Different people have different reasons for volunteering for clinical trials. You might like to take part to have a more active role in your own health, get personal medical attention from the researchers, obtain expert medical care, gain access to new treatments early, or help others in the future by contributing to the advancement of medical knowledge.
One potential benefit of being in a clinical trial is the extra attention you will receive from the medical research team than you wouldn’t get as an regular patient. The research team need to make sure you are safe during the trial, so they will be checking your well-being far more thoroughly than usual. Any tests involved with the trial will usually be at no cost to you.
The negative of all this extra attention is the extra responsibilities you will have in following the trial procedures and the inconvenience you may have of visiting the clinic more often for trial visits.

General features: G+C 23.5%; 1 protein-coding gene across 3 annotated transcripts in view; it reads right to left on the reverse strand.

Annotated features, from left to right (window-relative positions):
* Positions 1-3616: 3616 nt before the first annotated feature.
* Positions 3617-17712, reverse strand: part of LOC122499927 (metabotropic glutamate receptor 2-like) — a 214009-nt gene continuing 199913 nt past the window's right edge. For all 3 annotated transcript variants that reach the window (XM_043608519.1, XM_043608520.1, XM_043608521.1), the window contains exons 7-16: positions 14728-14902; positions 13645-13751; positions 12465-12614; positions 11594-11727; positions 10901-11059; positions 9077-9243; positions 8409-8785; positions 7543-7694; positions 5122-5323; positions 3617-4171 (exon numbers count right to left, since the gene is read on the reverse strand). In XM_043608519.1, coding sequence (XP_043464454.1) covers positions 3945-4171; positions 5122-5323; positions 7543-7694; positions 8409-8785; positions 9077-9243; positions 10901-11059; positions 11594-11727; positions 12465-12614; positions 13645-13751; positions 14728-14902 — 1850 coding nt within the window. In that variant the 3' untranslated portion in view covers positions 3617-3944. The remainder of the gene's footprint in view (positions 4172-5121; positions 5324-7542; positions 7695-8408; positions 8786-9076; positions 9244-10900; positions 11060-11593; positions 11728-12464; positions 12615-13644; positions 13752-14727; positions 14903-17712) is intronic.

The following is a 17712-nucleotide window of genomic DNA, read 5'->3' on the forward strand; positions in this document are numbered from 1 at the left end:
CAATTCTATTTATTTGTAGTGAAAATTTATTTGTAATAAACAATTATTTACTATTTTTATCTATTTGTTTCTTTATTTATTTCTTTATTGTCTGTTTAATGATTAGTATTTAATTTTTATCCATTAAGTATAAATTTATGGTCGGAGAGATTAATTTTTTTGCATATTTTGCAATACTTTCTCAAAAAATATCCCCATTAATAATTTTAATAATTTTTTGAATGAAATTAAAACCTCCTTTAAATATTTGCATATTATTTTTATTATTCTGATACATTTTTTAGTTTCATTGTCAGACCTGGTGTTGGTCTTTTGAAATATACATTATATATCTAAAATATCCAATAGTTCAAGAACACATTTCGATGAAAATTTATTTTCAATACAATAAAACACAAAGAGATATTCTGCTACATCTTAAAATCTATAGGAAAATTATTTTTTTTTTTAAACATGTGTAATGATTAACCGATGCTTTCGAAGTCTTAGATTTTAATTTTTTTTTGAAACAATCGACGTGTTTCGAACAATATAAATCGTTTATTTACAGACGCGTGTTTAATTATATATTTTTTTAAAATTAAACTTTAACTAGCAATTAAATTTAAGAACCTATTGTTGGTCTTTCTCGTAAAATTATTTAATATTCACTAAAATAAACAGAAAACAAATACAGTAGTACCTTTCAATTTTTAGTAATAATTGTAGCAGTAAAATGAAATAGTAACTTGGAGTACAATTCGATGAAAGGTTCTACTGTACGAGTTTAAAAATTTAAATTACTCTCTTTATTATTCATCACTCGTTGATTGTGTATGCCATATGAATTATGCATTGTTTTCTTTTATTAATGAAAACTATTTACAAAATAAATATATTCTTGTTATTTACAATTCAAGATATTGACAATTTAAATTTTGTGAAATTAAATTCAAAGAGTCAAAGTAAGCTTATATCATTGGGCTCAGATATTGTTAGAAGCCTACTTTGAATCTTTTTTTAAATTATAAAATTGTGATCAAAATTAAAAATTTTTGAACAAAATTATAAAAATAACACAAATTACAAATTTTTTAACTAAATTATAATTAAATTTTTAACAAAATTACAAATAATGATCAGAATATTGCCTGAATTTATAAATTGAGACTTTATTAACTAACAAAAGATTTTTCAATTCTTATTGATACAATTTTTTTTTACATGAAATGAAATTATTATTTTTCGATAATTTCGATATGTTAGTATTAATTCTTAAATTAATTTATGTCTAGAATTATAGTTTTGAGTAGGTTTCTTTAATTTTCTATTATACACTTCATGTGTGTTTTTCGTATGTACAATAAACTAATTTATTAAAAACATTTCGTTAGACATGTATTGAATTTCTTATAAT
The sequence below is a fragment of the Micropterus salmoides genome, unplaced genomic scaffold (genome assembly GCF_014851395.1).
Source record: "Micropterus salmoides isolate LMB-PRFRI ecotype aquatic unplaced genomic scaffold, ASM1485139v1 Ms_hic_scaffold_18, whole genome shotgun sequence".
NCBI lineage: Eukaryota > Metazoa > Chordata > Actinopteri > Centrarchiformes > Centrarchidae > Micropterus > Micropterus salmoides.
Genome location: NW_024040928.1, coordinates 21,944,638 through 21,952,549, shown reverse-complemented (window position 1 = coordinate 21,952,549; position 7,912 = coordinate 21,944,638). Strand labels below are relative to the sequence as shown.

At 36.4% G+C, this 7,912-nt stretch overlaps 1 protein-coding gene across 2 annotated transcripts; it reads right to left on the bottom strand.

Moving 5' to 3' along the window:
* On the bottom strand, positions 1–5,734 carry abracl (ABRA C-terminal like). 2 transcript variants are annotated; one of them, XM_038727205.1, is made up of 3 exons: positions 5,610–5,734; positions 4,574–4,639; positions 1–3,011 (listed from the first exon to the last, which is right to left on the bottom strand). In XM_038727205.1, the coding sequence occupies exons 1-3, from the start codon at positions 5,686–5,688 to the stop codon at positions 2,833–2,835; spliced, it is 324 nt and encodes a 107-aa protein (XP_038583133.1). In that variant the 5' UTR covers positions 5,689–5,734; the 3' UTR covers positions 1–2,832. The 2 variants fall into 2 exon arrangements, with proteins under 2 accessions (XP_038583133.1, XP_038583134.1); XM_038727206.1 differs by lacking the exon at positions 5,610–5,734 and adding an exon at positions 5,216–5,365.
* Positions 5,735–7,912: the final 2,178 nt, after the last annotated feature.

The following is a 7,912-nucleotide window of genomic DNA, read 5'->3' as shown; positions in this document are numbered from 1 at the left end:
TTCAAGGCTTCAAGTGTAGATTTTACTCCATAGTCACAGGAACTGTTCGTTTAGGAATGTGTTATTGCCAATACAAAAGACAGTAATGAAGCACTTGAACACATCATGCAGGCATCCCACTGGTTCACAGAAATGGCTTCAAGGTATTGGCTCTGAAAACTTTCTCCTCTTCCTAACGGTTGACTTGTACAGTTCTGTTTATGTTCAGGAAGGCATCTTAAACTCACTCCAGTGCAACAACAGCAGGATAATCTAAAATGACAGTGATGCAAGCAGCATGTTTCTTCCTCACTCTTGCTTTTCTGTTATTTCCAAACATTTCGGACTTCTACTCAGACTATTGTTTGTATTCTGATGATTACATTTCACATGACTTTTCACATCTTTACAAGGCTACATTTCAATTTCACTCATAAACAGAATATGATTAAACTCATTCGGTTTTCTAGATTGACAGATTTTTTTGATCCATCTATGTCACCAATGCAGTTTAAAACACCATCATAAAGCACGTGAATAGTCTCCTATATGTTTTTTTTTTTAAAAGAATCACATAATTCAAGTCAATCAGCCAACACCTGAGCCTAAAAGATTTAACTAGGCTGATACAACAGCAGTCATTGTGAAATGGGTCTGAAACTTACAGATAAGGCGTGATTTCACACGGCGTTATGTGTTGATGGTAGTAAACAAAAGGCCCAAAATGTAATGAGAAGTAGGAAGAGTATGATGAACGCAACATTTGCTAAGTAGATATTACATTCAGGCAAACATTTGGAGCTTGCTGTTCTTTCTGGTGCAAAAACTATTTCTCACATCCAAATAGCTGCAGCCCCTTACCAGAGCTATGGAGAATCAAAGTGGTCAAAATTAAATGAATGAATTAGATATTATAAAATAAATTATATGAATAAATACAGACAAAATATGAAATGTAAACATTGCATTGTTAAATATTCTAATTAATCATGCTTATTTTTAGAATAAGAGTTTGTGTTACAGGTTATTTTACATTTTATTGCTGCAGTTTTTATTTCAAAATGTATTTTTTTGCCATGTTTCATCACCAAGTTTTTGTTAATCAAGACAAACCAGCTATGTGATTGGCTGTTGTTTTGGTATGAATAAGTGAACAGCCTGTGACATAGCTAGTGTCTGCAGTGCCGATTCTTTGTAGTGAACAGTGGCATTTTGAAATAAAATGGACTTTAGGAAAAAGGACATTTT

You may not be interested in a particular trial because you don‟t like the possible side effects, you don‟t have the time or willingness to follow the procedures and attend the study visits, or you think you‟d prefer to take an approved medicine already available.
Ultimately, taking part in a trial is your own decision and you should never feel pressured to go into a trial. If you do agree to take part, you can withdraw your participation at any time without consequence to your future medical care.